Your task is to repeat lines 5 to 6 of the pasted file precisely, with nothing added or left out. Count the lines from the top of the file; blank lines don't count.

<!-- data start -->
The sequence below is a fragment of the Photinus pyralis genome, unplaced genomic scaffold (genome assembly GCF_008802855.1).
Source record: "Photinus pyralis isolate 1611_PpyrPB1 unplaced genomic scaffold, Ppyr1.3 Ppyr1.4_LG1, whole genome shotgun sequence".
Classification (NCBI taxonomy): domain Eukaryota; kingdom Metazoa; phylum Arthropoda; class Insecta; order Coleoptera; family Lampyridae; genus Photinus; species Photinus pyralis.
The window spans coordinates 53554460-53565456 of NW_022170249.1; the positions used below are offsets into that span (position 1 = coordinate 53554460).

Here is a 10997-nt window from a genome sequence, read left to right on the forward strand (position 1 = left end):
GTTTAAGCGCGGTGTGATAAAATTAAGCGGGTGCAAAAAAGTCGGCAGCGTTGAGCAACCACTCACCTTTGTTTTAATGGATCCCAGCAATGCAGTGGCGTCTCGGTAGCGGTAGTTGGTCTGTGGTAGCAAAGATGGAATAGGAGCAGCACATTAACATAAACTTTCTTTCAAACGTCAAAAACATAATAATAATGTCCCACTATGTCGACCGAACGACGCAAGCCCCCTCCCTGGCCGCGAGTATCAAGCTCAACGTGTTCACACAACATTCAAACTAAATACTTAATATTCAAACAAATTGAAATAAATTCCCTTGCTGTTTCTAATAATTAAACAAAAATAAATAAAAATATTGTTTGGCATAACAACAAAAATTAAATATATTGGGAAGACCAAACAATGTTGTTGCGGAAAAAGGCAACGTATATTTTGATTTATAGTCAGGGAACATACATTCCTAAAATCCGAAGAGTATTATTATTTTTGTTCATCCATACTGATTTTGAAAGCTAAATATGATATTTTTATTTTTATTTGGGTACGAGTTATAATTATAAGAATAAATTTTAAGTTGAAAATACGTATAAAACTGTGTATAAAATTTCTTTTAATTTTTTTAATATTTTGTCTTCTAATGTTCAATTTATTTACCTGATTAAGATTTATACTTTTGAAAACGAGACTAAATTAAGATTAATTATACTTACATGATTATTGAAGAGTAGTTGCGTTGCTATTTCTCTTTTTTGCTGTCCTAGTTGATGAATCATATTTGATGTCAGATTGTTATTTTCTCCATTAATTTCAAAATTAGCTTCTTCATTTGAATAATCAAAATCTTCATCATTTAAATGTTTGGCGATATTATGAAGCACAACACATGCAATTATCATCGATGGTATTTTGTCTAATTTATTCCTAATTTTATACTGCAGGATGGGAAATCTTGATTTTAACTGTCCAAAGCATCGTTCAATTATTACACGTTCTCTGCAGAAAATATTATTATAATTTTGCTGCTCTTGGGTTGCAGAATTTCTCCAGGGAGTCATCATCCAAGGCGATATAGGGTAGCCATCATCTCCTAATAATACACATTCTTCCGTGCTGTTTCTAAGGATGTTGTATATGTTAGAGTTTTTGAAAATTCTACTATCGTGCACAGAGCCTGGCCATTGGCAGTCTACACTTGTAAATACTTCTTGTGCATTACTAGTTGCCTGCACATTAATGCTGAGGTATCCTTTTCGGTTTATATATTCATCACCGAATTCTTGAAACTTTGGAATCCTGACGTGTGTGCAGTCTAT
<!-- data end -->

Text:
Here is a 10997-nt window from a genome sequence, read left to right on the forward strand (position 1 = left end):
GTTTAAGCGCGGTGTGATAAAATTAAGCGGGTGCAAAAAAGTCGGCAGCGTTGAGCAACCACTCACCTTTGTTTTAATGGATCCCAGCAATGCAGTGGCGTCTCGGTAGCGGTAGTTGGTCTGTGGTAGCAAAGATGGAATAGGAGCAGCACATTAACATAAACTTTCTTTCAAACGTCAAAAACATAATAATAATGTCCCACTATGTCGACCGAACGACGCAAGCCCCCTCCCTGGCCGCGAGTATCAAGCTCAACGTGTTCACACAACATTCAAACTAAATACTTAATATTCAAACAAATTGAAATAAATTCCCTTGCTGTTTCTAATAATTAAACAAAAATAAATAAAAATATTGTTTGGCATAACAACAAAAATTAAATATATTGGGAAGACCAAACAATGTTGTTGCGGAAAAAGGCAACGTATATTTTGATTTATAGTCAGGGAACATACATTCCTAAAATCCGAAGAGTATTATTATTTTTGTTCATCCATACTGATTTTGAAAGCTAAATATGATATTTTTATTTTTATTTGGGTACGAGTTATAATTATAAGAATAAATTTTAAGTTGAAAATACGTATAAAACTGTGTATAAAATTTCTTTTAATTTTTTTAATATTTTGTCTTCTAATGTTCAATTTATTTACCTGATTAAGATTTATACTTTTGAAAACGAGACTAAATTAAGATTAATTATACTTACATGATTATTGAAGAGTAGTTGCGTTGCTATTTCTCTTTTTTGCTGTCCTAGTTGATGAATCATATTTGATGTCAGATTGTTATTTTCTCCATTAATTTCAAAATTAGCTTCTTCATTTGAATAATCAAAATCTTCATCATTTAAATGTTTGGCGATATTATGAAGCACAACACATGCAATTATCATCGATGGTATTTTGTCTAATTTATTCCTAATTTTATACTGCAGGATGGGAAATCTTGATTTTAACTGTCCAAAGCATCGTTCAATTATTACACGTTCTCTGCAGAAAATATTATTATAATTTTGCTGCTCTTGGGTTGCAGAATTTCTCCAGGGAGTCATCATCCAAGGCGATATAGGGTAGCCATCATCTCCTAATAATACACATTCTTCCGTGCTGTTTCTAAGGATGTTGTATATGTTAGAGTTTTTGAAAATTCTACTATCGTGCACAGAGCCTGGCCATTGGCAGTCTACACTTGTAAATACTTCTTGTGCATTACTAGTTGCCTGCACATTAATGCTGAGGTATCCTTTTCGGTTTATATATTCATCACCGAATTCTTGAAACTTTGGAATCCTGACGTGTGTGCAGTCTAT